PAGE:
RESEARCHING THE REAL WORLD



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© Lee Harvey 2012–2019

Page updated 16 June, 2019

Citation reference: Harvey, L., 2012–2019, Researching the Real World, available at qualityresearchinternational.com/methodology
All rights belong to author.


 

A Guide to Methodology

CASE STUDY Nielsen's account and review of the steps of Bhatia's (1993) analytic method:

Step 1 "Placing the given genre-text in a situational context" ...[includes] drawing on internal clues in the text, previous experience with similar texts and with the professional community, and encyclopaedic knowledge.

Step 2 "Surveying existing literature" is...important for those "who do not belong to the relevant speech community".... The literature that should be surveyed comprises among other things linguistic analyses of the genre in question, tools/methods/theories of genre analysis, practitioner advice, guide books, manuals etc. relevant to the speech community, and literature on the social structure, interactions, history, beliefs, goals etc. of the professional community.

Step 3 "Refining the situational/contextual analysis" requires [inter alia] identification of the network of surrounding texts and linguistic traditions that form the background to this particular genre-text and the extra-textual reality which the text is trying to represent, change or use. Thus, defining, describing and confirming or disproving the first intuitive findings from step 1 is the aim of step 3. ...I would nevertheless like a more strict definition of and distinction between discourse, register, genre, sub-genre and variety....

In step 4 "Selecting corpus" one should define the genre in question well enough to distinguish it from closely related genres. Here Bhatia "admits" that a definition of genre cannot necessarily always exclusively be based on the communicative purpose alone (Ibid.), but also can be based on the situational context(s), some distinctive textual characteristics or some combination of these.... Furthermore, the criteria for defining the genre should be clearly stated, and criteria must be decided on for selection of examples: a long single typical text, a few randomly chosen or a large statistical sample. It is gratifying to see that, contrary to an unfortunately still common belief and widespread misunderstanding, corpus' may consist of one, a few or a large number of text. ...One must only bear in mind that the size of one's sample has to correspond to the method one is applying: one text for detailed analysis, a few texts for exploratory investigation, and a large statistical sample for an investigation of a few features.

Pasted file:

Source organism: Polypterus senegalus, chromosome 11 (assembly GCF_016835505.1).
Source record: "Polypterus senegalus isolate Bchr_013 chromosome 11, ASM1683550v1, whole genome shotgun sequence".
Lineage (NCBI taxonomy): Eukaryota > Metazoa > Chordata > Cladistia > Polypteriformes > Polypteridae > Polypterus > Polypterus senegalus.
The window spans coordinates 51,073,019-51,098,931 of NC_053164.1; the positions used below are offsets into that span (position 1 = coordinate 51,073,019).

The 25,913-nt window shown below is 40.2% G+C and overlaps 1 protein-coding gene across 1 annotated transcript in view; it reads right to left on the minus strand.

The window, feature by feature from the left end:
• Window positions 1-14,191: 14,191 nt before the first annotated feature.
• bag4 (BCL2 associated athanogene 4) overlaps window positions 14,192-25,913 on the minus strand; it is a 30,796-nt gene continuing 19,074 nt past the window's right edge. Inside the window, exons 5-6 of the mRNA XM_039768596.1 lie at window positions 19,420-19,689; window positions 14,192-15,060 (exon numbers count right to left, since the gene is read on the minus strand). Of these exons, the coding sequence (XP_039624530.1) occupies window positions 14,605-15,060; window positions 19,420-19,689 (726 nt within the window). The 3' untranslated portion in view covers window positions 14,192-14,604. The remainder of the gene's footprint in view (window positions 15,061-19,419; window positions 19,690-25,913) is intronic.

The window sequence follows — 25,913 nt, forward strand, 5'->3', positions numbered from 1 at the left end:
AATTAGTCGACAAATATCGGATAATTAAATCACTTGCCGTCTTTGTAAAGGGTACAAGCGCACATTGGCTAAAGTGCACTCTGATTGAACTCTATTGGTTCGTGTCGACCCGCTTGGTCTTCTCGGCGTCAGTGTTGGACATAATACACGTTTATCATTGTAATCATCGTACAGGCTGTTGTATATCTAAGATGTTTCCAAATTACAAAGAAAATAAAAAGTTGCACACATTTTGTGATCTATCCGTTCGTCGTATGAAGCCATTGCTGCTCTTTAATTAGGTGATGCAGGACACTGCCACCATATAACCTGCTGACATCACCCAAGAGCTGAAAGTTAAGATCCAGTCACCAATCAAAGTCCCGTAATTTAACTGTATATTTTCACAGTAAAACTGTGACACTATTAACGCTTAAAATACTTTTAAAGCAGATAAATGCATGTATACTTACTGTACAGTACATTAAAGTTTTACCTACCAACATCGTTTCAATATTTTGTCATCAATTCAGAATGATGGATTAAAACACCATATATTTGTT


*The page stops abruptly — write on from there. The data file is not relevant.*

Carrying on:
Step 5 "Studying the institutional context" recommends that the analyst studies the institutional context, including the system, in which the genre is used and the linguisitic, social, cultural, academic, professional rules and conventions. This step becomes important especially if the data are collected from a particular organization, which often has its own organizational constraints for genre construction.

Step 6 "Levels of linguistic analysis" is divided into three sub-levels, the explanatory force of which increase with each sub-level. Level 1 "Analysis of lexico-grammatical features" is basically a statistical analysis of frequency of syntactic properties that provides empirical evidence to confirm or disprove intuitive statements that one makes. However, it only describes how genres are written, it does not explain why they are written the way they are. Level 2 "Analysis of text-patterning or textualization" deals with the tactical aspect of genre by focusing on how certain linguistic features are used in different genres in order to achieve different things. Level 3 "Structural interpretation of the text-genre" deals with the cognitive aspect and aims at the identification of the genre-text's cognitive move-structure (...which is the linear and hierarchical structure of a genre-text)...: each move serves a typical communicative intention which is always subservient to the overall communicative purpose of the genre.

Step 7 "Specialist information in genre analysis" suggests that the analyst consults a specialist informant, typically a practising member of the discourse community, who confirms, rejects, validates or corrects the analyst's findings and provides him [sic] with supplementary information. Here it might be added that a specialist informant is even more likely to put constraints on a genre (individual constraints) than an organization that submits a genre to organizational constraints. It would therefore possibly be advisable to consult more than one specialist informant.

Source: Nielsen 1997, pp. 211–13

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